Wednesday, 10 March 2010


In my last post, I set out five questions for the future of the global financial services market. They were:

1. What we want of our future global financial services market;
2. How it should be capitalised;
3. How it should be regulated;
4. How it should be paid for;
5. What happens when an institution fails.

In this post, I will tackle the first.

I once used to think that no one looks after banks if they go down. In the past, this was the case (witness Barings, BCCI). However, I was remarkably wrong when the latest crisis happened as I (along with many others) had failed to spot that the global financial and economic systems at large had become so closely intertwined that allowing a major player to fail now would be like amputating a leg without anaesthetic or proper surgical instruments. If the victim survived the shock and loss of blood, they would have to adjust to a very different way of doing things.

In the same way, the loss of several major players on the world financial stage has resulted in a massive shock to the system and, after rushing the victim to the ER, we’re now in "intensive care mode".

We need to decide what we want of a global financial system both now and going forward. It's not enough to legislate for sins of the past (did Sarbanes-Oxley really achieve anything, except to drive companies to list on the London Stock Exchange rather than on the NYSE?). We need to think of the future and of the unthinkable. Knee-jerk reaction of the type we've seen in many cases will only do more harm than good.

So where do we start?

Back to basics: whatever you may think, banks are a vital part of any economy in that they: provide a safe haven (in theory) for savings; promote transformation of excess capital (savings) into products that add value to the economy (loans to businesses); provide an efficient mechanism for moving wealth from one party to another (payments); support global trade with an international network of either their own branches or of correspondents. They require specially trained staff who adhere to a set of rules which prevent them doing things that other organisations might consider “normal business”.

In other words, they're an integral part of the global and national economies. Think of them as the plumbing or wiring in a building. You might notice if this failed for a short time, but if the whole lot failed permanently, you would be faced with re-wiring and/or replumbing the whole building. So it is with banks. They're capable of causing a major disaster and so need the same safety precautions that plumbing and wiring do. We want our lights to work when they're meant to and the same for our taps. We don't expect the house to be burnt down when we turn on the lights, or flooded by faulty pipework.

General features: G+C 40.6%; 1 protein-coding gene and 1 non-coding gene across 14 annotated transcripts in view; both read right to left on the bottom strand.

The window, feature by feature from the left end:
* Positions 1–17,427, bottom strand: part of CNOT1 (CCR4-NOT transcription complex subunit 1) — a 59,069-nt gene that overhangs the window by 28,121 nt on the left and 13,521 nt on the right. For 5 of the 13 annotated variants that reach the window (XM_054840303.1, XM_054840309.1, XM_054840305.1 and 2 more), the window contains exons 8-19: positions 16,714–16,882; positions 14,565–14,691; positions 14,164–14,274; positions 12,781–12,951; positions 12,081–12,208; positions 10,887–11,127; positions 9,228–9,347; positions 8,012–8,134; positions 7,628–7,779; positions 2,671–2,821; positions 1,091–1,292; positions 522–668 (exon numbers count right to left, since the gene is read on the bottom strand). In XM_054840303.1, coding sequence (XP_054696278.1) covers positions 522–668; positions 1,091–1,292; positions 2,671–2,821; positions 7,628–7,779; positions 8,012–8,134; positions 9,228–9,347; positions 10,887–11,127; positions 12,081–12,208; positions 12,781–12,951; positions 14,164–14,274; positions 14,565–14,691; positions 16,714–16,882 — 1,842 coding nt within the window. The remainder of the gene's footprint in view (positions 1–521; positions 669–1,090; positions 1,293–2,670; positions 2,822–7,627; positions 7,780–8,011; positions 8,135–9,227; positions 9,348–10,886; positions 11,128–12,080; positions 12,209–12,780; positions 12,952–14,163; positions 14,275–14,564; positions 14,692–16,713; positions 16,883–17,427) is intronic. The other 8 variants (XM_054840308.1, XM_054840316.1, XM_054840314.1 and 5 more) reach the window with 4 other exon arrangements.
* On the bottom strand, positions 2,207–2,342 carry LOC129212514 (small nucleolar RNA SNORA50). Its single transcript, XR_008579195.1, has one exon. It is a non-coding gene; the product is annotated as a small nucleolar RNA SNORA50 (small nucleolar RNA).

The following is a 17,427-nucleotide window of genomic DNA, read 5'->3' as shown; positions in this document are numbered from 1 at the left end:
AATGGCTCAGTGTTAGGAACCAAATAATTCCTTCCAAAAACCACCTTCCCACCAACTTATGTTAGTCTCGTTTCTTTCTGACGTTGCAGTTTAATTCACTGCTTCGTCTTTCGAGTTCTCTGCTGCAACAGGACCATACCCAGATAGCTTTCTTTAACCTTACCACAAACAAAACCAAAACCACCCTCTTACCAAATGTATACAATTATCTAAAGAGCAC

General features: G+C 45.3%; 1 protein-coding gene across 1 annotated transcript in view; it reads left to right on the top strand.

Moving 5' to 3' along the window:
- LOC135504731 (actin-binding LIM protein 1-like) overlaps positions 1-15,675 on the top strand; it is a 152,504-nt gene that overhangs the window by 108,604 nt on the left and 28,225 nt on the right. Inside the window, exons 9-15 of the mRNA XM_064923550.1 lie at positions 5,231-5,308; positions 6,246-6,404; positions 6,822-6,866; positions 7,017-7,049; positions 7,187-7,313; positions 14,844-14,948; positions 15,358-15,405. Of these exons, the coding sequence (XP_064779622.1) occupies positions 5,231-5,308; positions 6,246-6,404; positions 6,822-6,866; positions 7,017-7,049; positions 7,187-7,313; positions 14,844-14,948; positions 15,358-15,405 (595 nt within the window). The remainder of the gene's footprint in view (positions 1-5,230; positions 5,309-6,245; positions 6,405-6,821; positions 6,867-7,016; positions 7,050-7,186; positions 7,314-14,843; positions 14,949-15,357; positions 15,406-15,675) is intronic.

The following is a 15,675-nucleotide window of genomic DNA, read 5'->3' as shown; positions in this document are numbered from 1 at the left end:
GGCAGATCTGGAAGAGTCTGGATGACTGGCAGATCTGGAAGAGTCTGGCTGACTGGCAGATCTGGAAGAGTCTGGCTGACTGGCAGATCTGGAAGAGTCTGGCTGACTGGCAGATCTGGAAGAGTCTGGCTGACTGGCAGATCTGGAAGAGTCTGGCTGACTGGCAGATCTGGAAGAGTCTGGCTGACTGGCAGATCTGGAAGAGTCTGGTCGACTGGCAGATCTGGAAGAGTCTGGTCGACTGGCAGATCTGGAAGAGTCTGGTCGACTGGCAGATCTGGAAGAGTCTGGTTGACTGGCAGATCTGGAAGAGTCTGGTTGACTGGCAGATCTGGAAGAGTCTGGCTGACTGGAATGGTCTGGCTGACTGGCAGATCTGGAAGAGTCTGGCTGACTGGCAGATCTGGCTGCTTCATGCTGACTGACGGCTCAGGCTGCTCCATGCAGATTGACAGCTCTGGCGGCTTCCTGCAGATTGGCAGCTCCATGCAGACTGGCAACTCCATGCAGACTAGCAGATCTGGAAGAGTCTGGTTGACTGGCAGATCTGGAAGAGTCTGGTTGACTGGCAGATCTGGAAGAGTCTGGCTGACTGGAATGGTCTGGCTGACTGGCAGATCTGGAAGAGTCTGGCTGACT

We require our plumbers and electricians to be trained and certified competent. We don't expect them to be millionaires (and don't pay them enough to be so), but we do expect them to do the job properly with good quality materials and need inspectors to make sure this happens before the building is declared fit for purpose.

We want our infrastructure to work properly, and this includes basic financial services: savings, payments, loans, investments. The rest is icing on the cake.

With the loss of confidence, banks are lending neither to each other nor to the economy, and yet an economy needs finance to grow.

Banks need to remember the responsibility that goes with their position in what is a strategic industry. Much has been made of the distinction between the "low risk" and the "high risk" activities that the large players undertake, and that it is the "high risk" activities that risk bringing them down (but equally, allowed them to make the stellar profits that we saw in the past). Was this the case with Northern Rock? The risks that banks undertake need to be clearly understood, controlled, funded and ring-fenced. I'm not saying that banks shouldn't undertake riskier activities as this is what often leads to innovation, growth and prosperity. However, it seems clear that where this prosperity is confined to a select few, we should question its real value to society.


Banks are a strategic industry and risks need to be managed in this light. We need to adjust our expectations of what we expect them to do, the profits we expect them to earn and how much we expect them to lend.

We want them to innovate, but not at the potential cost of loss of confidence. We need to respect the fact that because credit is cheap, they shouldn't use it to undertake riskier lending.

We want a global financial system that supports economic growth by lending to activities that contribute to this without undue risk.

We want managers who have been bankers all their lives, not brought in from fast-moving consumer goods companies to develop sales. If that means not lending to people who can't pay back, or making less in profits then so be it.

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